As Honda offers its options by trim, there are only a handful of dealer-installed options available for the Accord. You can add satellite radio, larger wheels and tires and protective options such as carpeted floor mats, door edge guards and paint protection.
2003: The all-new seventh generation Accord debuts with a more powerful set of engines and a larger, more luxurious interior.
2004: Satellite radio and expanded availability of side curtain airbags mark the major changes. V6 models gain standard traction control.
2005: A V6 hybrid model is added to the line up, while the entire Accord fleet is fitted with front-side and side-curtain airbags.
2006: The Accord receives a slight exterior freshening and a small bump up in horsepower from 160 to 166 on four cylinder cars and from 240 to 244 on V6 models.
2007: No major changes
Engines and Performance
Few will argue that Honda’s 2.4-liter four-cylinder engine is one the quietest, most refined engines in the world. At idle it’s nearly imperceptible and even under hard acceleration hardly makes a fuss. But with only160 horsepower, the 2.4-liter has its work cut out for it, often struggling to accelerate when burdened with cabin full of passengers and their luggage. The benefit of the engine is its stellar fuel economy, which approaches 35 mile per gallon on the highway. Of course, if power is what you’re all about, Honda’s marvelous 240-horsepower 3.0-liter V6 will not disappoint. And, despite its added cylinder count, fuel economy remains respectable at 20-city and 29-highway.
As for the Accord’s driving characteristics, let’s just say they are capable but not sporting. While most Accord models are equipped with Honda’s five-speed automatic, the smooth and precise manual transmission is a bit quicker and fun to drive. The Accord’s steering is direct with good feedback, but some models suffer from a spongy feeling brake pedal. The suspension is tuned for comfort rather than performance driving, delivering a smooth but controlled ride both on the highway and in around town driving. When pressed hard, however, the Accord does exhibit a bit more pitch and sway than does the Nissan Altima or Mazda Mazda6.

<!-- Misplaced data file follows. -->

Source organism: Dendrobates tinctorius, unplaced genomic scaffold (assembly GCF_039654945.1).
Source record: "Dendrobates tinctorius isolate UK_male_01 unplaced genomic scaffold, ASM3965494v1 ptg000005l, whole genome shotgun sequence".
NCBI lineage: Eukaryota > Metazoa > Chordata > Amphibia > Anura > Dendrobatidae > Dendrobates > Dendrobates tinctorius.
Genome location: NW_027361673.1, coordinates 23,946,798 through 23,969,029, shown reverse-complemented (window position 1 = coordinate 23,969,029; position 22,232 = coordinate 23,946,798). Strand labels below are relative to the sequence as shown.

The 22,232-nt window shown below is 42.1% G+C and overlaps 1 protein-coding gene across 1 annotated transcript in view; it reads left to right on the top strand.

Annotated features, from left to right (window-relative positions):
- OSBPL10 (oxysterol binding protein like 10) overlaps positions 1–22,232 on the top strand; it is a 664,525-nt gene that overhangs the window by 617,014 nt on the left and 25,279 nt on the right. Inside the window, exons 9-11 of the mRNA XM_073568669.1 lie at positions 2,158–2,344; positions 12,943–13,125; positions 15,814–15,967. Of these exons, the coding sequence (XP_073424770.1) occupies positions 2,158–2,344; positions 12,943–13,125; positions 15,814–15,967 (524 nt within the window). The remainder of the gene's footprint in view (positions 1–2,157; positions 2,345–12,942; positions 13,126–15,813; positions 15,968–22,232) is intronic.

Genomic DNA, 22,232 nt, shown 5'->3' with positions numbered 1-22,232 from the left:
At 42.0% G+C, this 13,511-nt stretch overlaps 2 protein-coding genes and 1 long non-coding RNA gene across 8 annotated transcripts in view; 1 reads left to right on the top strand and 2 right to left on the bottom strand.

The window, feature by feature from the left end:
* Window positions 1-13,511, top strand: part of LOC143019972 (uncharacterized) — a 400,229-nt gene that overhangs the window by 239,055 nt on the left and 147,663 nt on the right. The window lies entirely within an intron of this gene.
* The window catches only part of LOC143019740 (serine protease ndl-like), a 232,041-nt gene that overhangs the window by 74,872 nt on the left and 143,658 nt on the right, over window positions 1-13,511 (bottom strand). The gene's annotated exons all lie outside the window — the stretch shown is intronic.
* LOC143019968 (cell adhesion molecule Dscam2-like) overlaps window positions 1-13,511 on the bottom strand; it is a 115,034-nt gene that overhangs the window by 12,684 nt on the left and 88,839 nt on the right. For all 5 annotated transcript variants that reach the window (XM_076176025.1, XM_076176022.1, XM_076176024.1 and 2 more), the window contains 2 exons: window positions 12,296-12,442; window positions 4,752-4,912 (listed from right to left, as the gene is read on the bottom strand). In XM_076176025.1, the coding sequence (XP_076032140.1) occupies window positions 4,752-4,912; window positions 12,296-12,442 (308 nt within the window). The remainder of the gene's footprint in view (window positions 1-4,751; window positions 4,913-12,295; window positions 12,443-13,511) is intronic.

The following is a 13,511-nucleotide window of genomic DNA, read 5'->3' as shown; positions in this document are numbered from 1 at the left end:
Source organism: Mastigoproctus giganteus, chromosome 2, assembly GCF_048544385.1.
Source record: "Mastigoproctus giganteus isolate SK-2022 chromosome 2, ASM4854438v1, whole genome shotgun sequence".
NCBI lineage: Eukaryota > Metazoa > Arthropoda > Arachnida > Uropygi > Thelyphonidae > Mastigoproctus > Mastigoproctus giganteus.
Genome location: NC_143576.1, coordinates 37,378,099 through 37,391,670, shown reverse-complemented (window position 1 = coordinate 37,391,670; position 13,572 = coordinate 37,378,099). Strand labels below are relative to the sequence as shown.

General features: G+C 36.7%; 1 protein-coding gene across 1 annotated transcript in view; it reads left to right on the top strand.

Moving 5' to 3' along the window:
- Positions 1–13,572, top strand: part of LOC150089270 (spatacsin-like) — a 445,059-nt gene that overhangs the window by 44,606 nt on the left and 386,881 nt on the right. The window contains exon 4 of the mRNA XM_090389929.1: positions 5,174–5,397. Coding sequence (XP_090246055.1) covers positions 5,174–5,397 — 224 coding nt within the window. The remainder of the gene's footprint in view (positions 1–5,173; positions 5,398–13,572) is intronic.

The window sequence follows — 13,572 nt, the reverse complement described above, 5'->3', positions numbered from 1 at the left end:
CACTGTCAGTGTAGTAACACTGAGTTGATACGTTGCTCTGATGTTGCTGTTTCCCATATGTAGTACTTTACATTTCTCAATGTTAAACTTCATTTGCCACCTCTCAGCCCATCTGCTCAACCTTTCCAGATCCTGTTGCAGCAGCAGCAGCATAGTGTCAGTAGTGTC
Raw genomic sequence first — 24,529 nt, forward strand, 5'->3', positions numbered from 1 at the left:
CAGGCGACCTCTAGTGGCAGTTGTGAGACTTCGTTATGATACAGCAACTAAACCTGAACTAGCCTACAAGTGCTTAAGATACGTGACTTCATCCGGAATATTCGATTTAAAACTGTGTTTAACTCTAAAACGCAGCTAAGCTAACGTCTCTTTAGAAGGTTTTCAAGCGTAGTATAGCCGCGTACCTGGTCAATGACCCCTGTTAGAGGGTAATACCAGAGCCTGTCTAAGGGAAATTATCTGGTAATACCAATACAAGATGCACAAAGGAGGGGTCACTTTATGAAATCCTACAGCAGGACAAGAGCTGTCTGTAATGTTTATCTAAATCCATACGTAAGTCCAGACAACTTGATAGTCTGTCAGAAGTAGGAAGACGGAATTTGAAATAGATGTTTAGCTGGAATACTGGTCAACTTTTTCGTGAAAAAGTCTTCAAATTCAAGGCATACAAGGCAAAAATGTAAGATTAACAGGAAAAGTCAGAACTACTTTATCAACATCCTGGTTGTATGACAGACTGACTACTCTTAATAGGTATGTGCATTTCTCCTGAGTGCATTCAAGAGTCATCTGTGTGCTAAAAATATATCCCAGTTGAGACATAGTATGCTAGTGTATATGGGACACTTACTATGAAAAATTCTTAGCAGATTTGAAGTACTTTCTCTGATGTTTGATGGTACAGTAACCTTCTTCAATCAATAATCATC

Recalls, Safety Ratings and Warranties
The National Highway Traffic Safety Administration, or NHTSA, has issued the following recalls for the 2003-2007 Honda Accord:
2003: Recall for defective ignition switch and anti-theft controller.
2003-04: Recall for possible defect in transmission that can cause it lock up.
2004: Recall for possible defective front seat side airbag.
2004-05: Recall for possible defective airbag deployment seat position sensor.
2005: Two recalls for defective wiring that may lead to the fuel pump losing power.
Recall repairs are required by law even if the vehicle is out of warranty. Your dealer can check to see if the repairs where performed and if not, will make the fixes at no charge to you.